When writer Alan Moore and artist Dave Gibbons conceived the comic book Watchmen — a dark, complex deconstruction of what it is to be a superhero — it was not only to tell a gripping tale but also to showcase the unique merits of the comic book as a medium. It was created to be unfilmable, not that that stopped Hollywood from trying. However, where others — including the likes of Terry Gilliam and Paul Greengrass — failed to adapt the most celebrated graphic novel of all time, Zack Snyder, best known for 300 (another comic book adaptation), has succeeded. Of sorts.

Fans of the comic book will be pleased with much of Snyder's refreshingly reverent adaptation. The six main characters, the titular Watchmen, are all accurately portrayed (including the anatomically correct superpowered blue-skinned nudist Dr Manhattan), and each of their stories is given good weight within the overarching tale of the hunt for a killer of masked vigilantes in a world on the brink of nuclear Armageddon. The film's visual design too is stunning, striking the perfect balance between the lush colour palette of the comic with an outlandish but believably real alternate Earth. Much of the comic book's elegant dialogue has been lifted straight off the page, while fans of the ink-blot masked Rorschach will be pleased to note that he is the outstanding character here too.

All good so far, and yet ...

Those looking for Iron Man-like thrills or The Dark Knight-style tension will surely be left under-whelmed by the experience. Watchmen is not a taut thrill-ride; the lengthy scenes of dialogue and flashback give it a pace that while never dull (and in a film that runs at two hours and 40 minutes that's a blessing) is never truly exciting either. To counteract this Snyder has upped the fisticuff count, but because Watchmen is not a traditional comic book action film - if anything it's an anti-superhero film — the fight sequences often feel awkwardly forced into the narrative. Equally, while each of the main characters' back stories and motivations are explored, it seems oddly cold in tone with a lack of an emotional connection to any of them - the frustrated Batman-esque Nite Owl, the most humane of the group, perhaps the only exception.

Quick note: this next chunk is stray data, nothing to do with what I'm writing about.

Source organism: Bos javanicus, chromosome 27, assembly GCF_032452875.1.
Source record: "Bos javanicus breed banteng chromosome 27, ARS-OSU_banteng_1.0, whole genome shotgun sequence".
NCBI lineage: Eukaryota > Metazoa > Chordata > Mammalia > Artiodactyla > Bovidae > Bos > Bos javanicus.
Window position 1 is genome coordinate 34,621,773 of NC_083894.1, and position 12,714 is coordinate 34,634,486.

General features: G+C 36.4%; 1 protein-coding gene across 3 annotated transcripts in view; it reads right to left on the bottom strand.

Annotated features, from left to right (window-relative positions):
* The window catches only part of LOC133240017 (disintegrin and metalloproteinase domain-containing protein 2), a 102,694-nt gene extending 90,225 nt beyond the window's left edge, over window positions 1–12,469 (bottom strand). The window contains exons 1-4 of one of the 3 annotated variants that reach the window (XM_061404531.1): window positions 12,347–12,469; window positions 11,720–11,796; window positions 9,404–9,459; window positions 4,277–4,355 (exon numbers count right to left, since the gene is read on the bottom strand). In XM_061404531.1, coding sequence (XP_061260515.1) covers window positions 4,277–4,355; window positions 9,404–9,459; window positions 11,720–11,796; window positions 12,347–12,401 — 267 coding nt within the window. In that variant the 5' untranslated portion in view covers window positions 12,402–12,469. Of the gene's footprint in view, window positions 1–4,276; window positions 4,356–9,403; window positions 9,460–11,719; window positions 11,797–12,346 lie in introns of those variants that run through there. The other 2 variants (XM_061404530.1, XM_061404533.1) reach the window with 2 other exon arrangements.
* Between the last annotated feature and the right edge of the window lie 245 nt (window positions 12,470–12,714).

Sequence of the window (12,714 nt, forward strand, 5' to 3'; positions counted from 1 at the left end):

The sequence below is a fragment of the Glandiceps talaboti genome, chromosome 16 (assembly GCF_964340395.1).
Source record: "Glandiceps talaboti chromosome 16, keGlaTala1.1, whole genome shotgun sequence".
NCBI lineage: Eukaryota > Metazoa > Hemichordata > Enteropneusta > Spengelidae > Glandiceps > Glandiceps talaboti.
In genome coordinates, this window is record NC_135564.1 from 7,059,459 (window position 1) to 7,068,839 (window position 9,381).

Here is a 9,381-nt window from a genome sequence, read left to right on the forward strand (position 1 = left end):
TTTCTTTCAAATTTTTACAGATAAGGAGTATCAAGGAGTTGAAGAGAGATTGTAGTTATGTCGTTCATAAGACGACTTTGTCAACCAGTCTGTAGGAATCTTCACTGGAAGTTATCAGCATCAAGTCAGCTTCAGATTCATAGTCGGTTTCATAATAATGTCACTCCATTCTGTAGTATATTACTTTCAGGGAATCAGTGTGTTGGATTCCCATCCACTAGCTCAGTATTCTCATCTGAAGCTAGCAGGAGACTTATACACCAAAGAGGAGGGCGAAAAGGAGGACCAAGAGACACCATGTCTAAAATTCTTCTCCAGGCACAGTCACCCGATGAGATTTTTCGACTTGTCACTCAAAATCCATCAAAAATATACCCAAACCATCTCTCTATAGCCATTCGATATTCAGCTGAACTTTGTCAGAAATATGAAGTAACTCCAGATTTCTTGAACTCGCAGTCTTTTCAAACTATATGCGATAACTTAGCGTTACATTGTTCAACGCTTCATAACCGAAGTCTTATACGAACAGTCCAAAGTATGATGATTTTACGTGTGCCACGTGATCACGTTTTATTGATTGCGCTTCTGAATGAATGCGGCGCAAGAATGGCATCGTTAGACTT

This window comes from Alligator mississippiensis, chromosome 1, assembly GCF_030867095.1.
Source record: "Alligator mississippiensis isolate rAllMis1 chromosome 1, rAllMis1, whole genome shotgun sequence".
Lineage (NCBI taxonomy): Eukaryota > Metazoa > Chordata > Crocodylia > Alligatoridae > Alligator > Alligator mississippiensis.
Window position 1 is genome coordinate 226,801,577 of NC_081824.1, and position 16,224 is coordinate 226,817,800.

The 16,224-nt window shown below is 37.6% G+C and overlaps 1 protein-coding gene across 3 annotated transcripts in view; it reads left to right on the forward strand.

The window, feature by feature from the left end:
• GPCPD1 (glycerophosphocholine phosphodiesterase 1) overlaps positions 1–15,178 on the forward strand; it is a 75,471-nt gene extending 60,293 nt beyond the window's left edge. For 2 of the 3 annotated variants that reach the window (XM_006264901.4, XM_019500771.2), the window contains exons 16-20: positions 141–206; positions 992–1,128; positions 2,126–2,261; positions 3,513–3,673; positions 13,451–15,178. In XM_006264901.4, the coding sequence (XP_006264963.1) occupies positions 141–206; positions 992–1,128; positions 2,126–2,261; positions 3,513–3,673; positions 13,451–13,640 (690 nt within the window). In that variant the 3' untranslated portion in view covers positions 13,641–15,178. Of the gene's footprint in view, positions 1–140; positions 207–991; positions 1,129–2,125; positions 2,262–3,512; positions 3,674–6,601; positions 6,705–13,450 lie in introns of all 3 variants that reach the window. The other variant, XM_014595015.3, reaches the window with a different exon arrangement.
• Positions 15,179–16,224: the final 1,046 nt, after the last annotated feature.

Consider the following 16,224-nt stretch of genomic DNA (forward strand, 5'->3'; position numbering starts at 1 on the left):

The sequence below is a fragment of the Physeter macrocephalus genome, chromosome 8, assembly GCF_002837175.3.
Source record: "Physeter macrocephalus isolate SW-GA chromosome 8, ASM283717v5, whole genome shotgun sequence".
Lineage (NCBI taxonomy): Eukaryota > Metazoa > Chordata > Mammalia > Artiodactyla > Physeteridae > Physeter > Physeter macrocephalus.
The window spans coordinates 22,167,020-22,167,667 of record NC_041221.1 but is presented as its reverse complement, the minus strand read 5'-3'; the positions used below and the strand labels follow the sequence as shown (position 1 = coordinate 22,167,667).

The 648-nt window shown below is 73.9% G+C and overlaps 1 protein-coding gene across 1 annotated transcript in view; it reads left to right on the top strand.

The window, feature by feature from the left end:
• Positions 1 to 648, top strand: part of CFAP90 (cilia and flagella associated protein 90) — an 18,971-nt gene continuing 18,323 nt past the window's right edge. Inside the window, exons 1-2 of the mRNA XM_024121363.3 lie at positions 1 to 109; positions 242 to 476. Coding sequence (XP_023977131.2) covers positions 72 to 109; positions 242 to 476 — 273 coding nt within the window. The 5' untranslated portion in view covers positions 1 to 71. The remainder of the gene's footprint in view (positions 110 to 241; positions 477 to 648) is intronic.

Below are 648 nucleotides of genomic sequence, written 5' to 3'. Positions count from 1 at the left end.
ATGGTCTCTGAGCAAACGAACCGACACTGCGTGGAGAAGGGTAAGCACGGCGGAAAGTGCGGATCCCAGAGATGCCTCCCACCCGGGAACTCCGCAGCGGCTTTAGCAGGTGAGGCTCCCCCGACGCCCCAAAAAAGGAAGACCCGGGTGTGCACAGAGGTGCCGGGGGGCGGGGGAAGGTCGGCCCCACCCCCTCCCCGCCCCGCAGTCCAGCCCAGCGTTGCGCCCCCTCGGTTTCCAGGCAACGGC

There are other more minor quibbles and as frustrating as it often is, Watchmen remains a well-polished whodunnit that has plenty to cheer and, unlike those who were left weeping into their popcorn following the woeful adaptation of Moore's other great comic book opus, The League Of Extraordinary Gentlemen, fans should walk away content that Snyder hasn't made a pig's ear of their hallowed text. It falls far short of the multi-layered complexities and emotional themes of Moore and Gibbons' original story, but then we knew that it would anyway, didn't we? See it for sure, just make sure you pick up the graphic novel on the way home.
SECOND OPINION | Duncan Bain ****
Watchmen The Movie is not Watchmen The Graphic Novel. Admittedly there are a wealth of similarities, but to use the two for a basis of comparison would be as useful as, say, a photograph of oxygen for a suffocating man. So, rather than whine about the differences, let us concentrate on the long-gestating, big screen spectacular that millions of normal people will be bracing themselves to swallow popcorn in front of sometime in the next month.